Wed Mar 14th, 2012 at 11:54:32 AM EST
[This diary began as a comment first published 4 years ago. On hearing of Ronnie Montrose' death recently, I felt it was appropriate to re-visit it in his memory. Parts of it have been re-written to correct inaccuracies.]
America may have invented rock and roll, but for 15 years after the Beatles came on the scene it had more or less belonged to the British. Even the great American Guitarist, Jimi Hendrix, had to come to the UK to be recognised as a god and conferred with honorary "Englishness". With Cream and Jimi showing the way, psychedelia evolved into heavy rock, allowing such creatures as Led Zeppelin, Deep Purple and Black Sabbath to emerge from the primeval swamps of the English midlands and begin their reign over the 70s (and the rain of televisions from hotel windows).
Heavy Rock was British : Nobody was as loud, nobody was as rowdy and nobody rocked as hard for longer. American rockers just didn't have a clue. Or maybe it was just a case that they were there, but nobody was paying attention.
Such was the case of Montrose. Ronnie Montrose had been a succesful jobbing session man in the California recording industry, touring with and featuring on albums by artists such as Van Morrison and Edgar Winter. But he got together with the then unknown Sammy Hagar on vocals and the pair of them unleashed a tide of creativity resulting in their masterwork. Sadly, their record company didn't seem to know how to market them and the album sank without trace in the USA, whilst in the UK they only attracted attention at the very moment when the tensions within the band were tearing it apart. The album was released in 1973, but within a year the band had exploded.
The album itself starts with "Rock the Nation", as bold and cocky a declaration of intent as any rocker could want; the delivery itself is shocking in its bludgeoning violence. Lean metal chord-riffs searing off a monstrous bootboy beat, as Sammy Hagar's vocals leave us in no doubt as to what he's about. Short as the punk rock songs of the Ramones, yet much more deadly in effect, this is a the rallying cry that tells you about exactly what is gonna happen for the next 40 minutes. Wham !! Bam !! Blammo !!!
I think anybody who has attempted to play slide guitar has discovered the possibilities of imitating a motor bike's acceleration, but it has rarely been attempted on record since Montrose did it to such effect on the next track, "Bad Motor Scooter". It's the definitive take and, once that's been done, everybody else is second best and who wants that. The lyrics seem to encapsulate everything about mid-70s teenage rebellion "If you get lonely on your daddy's farm, just remember I don't live too far", followed by ..."I'd come over, but I'm afraid of your Dad". Put that track on and everything in the room is on fire.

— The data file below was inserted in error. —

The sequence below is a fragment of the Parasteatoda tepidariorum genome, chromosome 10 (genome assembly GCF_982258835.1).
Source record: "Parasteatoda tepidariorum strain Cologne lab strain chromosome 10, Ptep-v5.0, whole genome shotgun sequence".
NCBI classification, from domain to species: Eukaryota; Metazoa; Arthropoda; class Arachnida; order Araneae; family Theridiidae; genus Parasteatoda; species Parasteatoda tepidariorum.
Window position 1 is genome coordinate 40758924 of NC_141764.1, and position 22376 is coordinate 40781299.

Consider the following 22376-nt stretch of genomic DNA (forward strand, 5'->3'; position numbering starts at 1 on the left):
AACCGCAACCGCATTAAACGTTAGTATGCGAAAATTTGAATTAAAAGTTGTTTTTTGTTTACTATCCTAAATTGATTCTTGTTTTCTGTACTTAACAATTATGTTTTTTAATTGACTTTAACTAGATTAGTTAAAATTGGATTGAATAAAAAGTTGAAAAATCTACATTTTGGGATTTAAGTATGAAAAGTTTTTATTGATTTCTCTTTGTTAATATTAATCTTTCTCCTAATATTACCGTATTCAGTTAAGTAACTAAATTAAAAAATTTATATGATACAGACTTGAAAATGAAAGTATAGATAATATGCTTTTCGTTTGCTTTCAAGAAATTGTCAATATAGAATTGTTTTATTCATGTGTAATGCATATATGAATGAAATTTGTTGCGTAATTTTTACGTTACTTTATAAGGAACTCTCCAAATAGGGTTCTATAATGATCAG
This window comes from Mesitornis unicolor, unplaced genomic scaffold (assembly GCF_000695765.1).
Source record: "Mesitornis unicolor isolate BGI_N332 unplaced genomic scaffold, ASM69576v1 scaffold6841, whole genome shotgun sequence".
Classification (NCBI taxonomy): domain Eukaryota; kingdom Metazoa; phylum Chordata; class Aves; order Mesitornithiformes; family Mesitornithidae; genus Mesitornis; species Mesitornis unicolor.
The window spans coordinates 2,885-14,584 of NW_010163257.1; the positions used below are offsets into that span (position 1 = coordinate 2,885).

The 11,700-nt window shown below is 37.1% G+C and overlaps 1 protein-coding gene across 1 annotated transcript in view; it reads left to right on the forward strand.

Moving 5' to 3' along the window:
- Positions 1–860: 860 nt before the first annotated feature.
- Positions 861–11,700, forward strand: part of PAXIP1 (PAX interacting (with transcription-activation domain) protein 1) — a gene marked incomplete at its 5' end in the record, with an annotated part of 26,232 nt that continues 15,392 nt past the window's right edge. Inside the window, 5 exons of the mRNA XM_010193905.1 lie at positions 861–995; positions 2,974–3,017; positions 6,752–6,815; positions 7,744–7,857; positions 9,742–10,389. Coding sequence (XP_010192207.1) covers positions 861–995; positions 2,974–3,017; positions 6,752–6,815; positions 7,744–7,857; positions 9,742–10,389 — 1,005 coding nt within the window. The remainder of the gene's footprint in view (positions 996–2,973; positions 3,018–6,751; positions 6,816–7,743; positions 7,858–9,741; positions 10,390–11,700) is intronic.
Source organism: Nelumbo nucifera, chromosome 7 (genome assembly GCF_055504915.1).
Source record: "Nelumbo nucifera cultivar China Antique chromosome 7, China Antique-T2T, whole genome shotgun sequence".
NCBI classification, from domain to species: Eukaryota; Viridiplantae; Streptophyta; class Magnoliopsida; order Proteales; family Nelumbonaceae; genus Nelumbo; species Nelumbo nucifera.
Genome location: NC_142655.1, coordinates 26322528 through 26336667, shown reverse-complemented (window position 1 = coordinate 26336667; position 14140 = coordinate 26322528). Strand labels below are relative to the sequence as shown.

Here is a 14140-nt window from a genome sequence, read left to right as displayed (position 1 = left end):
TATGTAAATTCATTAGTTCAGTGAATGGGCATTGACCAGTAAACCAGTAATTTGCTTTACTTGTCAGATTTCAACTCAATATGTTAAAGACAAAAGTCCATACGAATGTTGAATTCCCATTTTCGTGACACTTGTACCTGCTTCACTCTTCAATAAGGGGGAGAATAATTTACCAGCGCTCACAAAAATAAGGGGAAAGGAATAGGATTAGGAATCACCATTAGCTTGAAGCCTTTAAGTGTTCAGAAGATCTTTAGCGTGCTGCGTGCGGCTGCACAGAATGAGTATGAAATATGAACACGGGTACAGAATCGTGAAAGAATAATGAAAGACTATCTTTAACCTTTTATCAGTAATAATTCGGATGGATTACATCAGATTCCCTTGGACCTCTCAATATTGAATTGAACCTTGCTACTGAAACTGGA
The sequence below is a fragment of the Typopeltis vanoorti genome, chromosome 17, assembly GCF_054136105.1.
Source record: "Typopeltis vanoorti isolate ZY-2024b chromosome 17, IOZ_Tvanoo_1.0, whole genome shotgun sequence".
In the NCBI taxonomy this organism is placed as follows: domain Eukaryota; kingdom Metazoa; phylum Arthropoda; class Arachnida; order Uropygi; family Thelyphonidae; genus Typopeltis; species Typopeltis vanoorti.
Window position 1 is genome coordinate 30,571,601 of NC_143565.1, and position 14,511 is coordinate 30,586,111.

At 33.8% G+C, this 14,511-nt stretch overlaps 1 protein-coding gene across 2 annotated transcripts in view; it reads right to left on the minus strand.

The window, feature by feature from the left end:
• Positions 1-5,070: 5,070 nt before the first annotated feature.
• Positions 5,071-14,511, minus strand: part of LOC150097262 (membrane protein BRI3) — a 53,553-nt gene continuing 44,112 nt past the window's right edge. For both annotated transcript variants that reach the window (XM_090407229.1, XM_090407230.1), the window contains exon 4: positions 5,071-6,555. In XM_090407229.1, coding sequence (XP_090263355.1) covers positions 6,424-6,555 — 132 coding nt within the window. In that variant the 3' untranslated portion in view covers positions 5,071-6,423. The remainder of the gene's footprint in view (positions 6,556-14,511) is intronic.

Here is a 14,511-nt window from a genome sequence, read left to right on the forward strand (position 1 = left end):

Space Station #5 starts with a nod to the fascination with sci-fi, a heavily reverb-ed ethereal slide guitar refrain that makes one long to reach up and make shapes in laser beams. Then, before you have time to wonder where this goes, the track slams into one of the greatest headbanging riffs in the history of the world ever. No workaday corporal's riff, this is a riff that has very other leaping to its feet and shouting out a loud "Sir ! Yes, Sir !". As Ordell Robbie might have said "Space Station Number 5. The very best there is. When you absolutely, positively gots to rock every motherfucker in the room, accept no substitutes."
Rock Candy is just the classic rock track, two ton drums powering an invading mongol horde of a riff, it manages to encapsulate the entirety of Bad Company's career in 4 minutes, top it, tail it and deliver it back to you tied up neatly with a hissing boa-constrictor. Sometimes less is more.
Sure that's just half the album and the other tracks are nearly as good. You certainly don't hit the skip button on the CD, but when you've got the 4 of the 10 classic American heavy rock tracks of all time in one place, you don't waste time on the also-rans. Yet America ignored it !!!!
Friends I've met who saw them in the early days say that Montrose were destined for stardom, that they had the essential "eye-tee IT". They had great songs, an inspired guitarist in Ronnie Montrose and a charismatic lead vocalist/second guitar in Sammy Hagar. Yet within a year they were history. Hagar began his long history of fractious band bust-ups by becoming obviously jealous of Montrose' dominance of the group. I'm told that towards the end his contempt and dislike for Montrose radiated throughout the concert hall.
The second album was a disappointing half-hearted mess and the band split and went their separate ways. Montrose went on to form other bands and achieve respect and a small measure of success, but 30 years later, neither he nor Hagar ever got close to replicating the inspiration that the tensions between them sparked to create that first Montrose album.
Rest in Peace Ronnie. Those who know will remember and honour you forever.